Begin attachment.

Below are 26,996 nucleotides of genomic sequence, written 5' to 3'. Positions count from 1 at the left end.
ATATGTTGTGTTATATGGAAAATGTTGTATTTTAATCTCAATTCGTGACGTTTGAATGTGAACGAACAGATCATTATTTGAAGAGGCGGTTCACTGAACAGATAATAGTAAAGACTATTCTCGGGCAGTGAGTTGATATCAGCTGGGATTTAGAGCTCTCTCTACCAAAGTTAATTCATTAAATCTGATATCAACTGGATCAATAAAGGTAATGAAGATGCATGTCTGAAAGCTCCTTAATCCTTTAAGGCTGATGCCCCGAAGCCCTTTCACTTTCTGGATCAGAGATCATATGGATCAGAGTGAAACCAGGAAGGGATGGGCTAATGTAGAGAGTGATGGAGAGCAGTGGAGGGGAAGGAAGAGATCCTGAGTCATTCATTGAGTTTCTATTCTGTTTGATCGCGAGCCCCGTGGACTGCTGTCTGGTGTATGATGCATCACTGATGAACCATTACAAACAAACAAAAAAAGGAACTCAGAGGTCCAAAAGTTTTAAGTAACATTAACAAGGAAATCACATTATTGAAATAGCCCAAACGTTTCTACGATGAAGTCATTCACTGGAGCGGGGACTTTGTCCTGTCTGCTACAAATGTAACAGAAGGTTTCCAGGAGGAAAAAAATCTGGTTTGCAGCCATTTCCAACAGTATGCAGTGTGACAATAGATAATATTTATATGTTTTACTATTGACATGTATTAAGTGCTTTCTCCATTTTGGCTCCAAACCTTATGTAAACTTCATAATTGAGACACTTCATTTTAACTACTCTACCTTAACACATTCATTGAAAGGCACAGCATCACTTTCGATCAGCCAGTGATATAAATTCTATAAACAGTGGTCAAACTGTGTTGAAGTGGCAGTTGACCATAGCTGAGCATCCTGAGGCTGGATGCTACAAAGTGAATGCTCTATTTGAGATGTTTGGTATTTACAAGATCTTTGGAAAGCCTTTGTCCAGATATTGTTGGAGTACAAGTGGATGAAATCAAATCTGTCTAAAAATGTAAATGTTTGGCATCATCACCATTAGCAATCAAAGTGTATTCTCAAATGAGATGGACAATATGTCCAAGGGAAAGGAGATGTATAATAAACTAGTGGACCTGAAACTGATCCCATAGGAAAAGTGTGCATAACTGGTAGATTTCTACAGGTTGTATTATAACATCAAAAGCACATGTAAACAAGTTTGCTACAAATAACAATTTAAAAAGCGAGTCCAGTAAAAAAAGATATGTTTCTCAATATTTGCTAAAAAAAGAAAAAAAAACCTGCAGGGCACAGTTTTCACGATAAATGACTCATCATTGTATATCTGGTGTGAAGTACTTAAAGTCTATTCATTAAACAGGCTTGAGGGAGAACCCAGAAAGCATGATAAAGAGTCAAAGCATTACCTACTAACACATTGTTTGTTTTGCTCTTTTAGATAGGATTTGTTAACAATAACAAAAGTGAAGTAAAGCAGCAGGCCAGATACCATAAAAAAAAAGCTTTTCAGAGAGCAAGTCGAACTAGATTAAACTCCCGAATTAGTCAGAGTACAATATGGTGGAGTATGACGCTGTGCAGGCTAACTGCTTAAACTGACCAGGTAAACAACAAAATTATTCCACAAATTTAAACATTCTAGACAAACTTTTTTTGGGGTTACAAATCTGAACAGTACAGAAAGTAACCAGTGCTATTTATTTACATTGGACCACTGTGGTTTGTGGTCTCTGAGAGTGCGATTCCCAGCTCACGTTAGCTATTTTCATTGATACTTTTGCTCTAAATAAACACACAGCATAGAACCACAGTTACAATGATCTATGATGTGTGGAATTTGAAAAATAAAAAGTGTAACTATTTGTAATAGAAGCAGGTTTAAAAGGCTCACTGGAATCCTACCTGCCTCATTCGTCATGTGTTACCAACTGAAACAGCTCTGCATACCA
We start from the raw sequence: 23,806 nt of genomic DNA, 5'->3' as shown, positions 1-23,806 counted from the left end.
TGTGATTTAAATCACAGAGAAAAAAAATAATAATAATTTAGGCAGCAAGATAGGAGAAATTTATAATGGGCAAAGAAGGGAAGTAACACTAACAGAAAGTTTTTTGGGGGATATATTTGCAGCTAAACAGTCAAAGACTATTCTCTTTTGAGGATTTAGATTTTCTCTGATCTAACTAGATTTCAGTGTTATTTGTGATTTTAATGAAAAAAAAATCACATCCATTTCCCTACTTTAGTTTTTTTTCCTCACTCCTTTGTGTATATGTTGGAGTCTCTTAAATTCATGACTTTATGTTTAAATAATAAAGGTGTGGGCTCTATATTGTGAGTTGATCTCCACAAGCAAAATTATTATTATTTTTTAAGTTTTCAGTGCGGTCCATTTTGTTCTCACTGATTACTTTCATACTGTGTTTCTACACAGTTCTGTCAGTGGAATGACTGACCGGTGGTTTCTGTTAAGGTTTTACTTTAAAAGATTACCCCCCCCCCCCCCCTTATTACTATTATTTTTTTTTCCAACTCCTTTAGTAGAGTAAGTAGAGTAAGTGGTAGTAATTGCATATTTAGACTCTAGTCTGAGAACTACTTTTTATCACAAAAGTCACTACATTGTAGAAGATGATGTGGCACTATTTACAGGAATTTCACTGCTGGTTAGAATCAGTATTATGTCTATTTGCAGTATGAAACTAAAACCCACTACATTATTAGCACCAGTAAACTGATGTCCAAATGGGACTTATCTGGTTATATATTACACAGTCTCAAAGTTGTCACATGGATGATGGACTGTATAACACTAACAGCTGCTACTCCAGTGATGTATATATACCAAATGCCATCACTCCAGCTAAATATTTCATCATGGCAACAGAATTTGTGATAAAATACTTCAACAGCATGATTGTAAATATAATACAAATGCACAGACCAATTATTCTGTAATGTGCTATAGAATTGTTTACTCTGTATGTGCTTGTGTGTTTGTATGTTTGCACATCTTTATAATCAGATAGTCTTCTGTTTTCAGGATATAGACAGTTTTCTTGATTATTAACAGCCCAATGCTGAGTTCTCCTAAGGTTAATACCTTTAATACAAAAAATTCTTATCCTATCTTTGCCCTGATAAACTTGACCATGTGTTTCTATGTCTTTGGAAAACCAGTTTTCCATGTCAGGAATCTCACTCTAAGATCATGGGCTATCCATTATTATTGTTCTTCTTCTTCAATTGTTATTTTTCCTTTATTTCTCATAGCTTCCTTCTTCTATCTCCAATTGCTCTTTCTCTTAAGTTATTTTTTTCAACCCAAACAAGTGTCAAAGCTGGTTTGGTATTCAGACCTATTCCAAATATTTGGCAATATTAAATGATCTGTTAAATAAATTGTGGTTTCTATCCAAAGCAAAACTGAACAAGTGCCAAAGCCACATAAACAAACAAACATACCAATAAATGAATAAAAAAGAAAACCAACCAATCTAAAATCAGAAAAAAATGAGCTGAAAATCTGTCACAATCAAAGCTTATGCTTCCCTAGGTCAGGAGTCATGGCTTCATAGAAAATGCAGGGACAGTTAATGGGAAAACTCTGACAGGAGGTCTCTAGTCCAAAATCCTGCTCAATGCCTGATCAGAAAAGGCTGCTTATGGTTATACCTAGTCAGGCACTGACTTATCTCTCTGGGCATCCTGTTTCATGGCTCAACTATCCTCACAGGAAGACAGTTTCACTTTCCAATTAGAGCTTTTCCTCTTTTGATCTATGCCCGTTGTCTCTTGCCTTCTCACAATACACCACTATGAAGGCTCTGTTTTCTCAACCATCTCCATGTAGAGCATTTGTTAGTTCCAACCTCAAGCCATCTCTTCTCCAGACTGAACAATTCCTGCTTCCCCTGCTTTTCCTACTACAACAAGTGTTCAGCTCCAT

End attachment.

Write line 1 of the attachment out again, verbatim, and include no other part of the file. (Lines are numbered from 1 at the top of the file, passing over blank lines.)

Below are 26,996 nucleotides of genomic sequence, written 5' to 3'. Positions count from 1 at the left end.